No matter your business, finishing a project can be a challenge. Without proper testing and support plans in place, you can struggle with closing out a client’s project. Whatever your quality assurance needs, it comes down to how well you plan for and execute the testing and support aspects of the project. Part 1 of this post covers the testing aspect. Watch for part 2 on support coming soon.
Contextual Definitions of Testing and Support
“Testing” in this context can be considered proofreading a manuscript, a legal review of a contract, minor edits after a walkthrough of a written process, test cases for software development/new websites, or doublechecking your Quickbooks integrations. It applies to marketing, accounting, software development, and even building and writing processes like I do.
I consider “Support” as maintenance of your website or software, monitoring of your servers, ongoing upkeep of your banner ads or radio spots (perhaps changing out the seasons, etc.), bookkeeping for accountants, or just being available to answer questions. In other words, it’s upkeep, minor changes, and adjustments to your original work.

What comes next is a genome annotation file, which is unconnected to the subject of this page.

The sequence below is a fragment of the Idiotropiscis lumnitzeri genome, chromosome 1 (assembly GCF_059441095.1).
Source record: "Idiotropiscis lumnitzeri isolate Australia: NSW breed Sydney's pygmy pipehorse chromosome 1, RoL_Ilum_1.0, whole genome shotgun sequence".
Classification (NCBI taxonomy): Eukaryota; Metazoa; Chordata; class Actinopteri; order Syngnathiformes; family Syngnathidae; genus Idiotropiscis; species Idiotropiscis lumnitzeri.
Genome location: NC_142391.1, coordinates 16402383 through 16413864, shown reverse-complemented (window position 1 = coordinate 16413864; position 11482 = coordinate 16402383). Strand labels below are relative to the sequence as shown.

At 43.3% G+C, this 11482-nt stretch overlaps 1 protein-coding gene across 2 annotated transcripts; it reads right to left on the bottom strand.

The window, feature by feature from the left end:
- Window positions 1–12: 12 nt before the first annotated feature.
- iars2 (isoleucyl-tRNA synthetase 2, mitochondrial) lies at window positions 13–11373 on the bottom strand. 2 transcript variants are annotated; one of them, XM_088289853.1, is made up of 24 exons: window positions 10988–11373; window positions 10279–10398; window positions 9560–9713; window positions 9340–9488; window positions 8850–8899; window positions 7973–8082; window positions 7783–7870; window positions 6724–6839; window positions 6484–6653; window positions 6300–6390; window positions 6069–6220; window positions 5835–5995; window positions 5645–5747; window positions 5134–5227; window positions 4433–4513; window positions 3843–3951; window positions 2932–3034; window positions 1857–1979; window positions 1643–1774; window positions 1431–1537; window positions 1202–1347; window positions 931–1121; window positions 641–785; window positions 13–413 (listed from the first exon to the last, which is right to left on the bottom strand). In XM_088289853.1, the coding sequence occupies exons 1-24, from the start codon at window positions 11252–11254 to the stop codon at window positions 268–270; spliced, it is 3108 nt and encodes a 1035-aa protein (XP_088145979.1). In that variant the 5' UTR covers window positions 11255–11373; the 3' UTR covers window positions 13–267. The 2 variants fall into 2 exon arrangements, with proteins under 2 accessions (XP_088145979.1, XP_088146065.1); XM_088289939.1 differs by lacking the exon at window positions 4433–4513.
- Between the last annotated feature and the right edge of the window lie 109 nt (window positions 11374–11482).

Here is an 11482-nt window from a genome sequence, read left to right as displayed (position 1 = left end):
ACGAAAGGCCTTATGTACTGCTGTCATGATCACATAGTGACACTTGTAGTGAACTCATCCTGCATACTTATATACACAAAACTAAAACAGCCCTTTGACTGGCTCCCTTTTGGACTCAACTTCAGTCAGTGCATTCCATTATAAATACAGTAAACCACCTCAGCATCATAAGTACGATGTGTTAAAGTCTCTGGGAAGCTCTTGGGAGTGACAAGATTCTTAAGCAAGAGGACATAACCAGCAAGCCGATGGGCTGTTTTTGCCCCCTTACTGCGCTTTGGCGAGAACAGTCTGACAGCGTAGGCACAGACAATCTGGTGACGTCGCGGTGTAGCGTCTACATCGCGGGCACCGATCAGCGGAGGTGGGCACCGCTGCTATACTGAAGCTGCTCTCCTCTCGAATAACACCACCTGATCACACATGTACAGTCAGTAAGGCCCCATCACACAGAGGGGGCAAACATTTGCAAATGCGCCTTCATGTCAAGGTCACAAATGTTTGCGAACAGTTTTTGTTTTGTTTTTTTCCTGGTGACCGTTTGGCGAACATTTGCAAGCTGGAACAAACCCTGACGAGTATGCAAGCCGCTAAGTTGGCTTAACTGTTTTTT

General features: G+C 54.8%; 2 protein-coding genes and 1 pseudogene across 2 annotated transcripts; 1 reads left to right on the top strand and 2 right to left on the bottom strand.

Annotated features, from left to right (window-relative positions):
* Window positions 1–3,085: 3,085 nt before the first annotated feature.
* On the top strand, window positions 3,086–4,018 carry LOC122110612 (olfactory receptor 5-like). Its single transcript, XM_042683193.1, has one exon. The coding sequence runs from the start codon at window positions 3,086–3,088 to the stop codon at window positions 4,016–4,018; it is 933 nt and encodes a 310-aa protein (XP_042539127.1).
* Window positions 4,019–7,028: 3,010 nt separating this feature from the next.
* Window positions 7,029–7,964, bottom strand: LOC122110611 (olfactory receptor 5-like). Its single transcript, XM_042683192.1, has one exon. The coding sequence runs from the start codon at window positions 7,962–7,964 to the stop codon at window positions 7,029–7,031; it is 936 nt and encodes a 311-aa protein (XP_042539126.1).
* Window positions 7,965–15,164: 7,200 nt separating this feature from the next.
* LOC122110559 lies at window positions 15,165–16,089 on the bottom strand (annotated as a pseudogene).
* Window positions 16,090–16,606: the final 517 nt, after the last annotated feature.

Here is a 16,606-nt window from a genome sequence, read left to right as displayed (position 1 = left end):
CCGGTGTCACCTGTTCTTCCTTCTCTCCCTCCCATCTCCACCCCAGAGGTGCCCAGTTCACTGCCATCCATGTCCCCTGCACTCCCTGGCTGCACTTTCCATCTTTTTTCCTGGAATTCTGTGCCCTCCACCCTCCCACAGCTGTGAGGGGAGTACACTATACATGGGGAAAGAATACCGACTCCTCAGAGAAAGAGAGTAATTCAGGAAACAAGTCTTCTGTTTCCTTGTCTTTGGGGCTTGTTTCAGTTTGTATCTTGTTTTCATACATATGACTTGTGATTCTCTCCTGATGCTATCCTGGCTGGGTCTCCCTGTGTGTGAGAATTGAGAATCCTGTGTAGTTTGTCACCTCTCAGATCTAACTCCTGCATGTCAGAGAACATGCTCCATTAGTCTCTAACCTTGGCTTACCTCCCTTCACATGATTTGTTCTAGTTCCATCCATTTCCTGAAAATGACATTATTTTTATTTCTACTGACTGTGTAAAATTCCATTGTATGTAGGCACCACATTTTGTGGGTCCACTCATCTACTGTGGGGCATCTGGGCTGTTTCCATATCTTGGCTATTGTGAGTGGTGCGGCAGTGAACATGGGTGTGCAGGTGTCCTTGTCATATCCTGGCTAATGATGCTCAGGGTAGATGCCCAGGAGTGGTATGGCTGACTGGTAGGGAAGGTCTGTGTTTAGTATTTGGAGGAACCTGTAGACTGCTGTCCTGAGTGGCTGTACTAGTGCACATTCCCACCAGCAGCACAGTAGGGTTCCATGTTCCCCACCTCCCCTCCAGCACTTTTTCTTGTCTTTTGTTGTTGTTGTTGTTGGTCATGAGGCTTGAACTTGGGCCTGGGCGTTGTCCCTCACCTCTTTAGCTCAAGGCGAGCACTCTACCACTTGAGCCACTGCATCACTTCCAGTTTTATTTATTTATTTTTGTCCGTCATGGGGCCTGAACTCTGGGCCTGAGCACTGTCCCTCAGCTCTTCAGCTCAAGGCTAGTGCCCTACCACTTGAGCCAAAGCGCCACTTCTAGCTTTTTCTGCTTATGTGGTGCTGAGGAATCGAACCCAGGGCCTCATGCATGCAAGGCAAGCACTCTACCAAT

But, you can define these parts however you’d like in your industry by using your proposal to clarify with the client how you are going to conduct the testing and support.
As usual, I’m going to harp on how important the proposal itself is during all phases of the project. Testing and support are no different. You can read more about writing a great proposal here: Project Proposal Structure Leads to Project Success.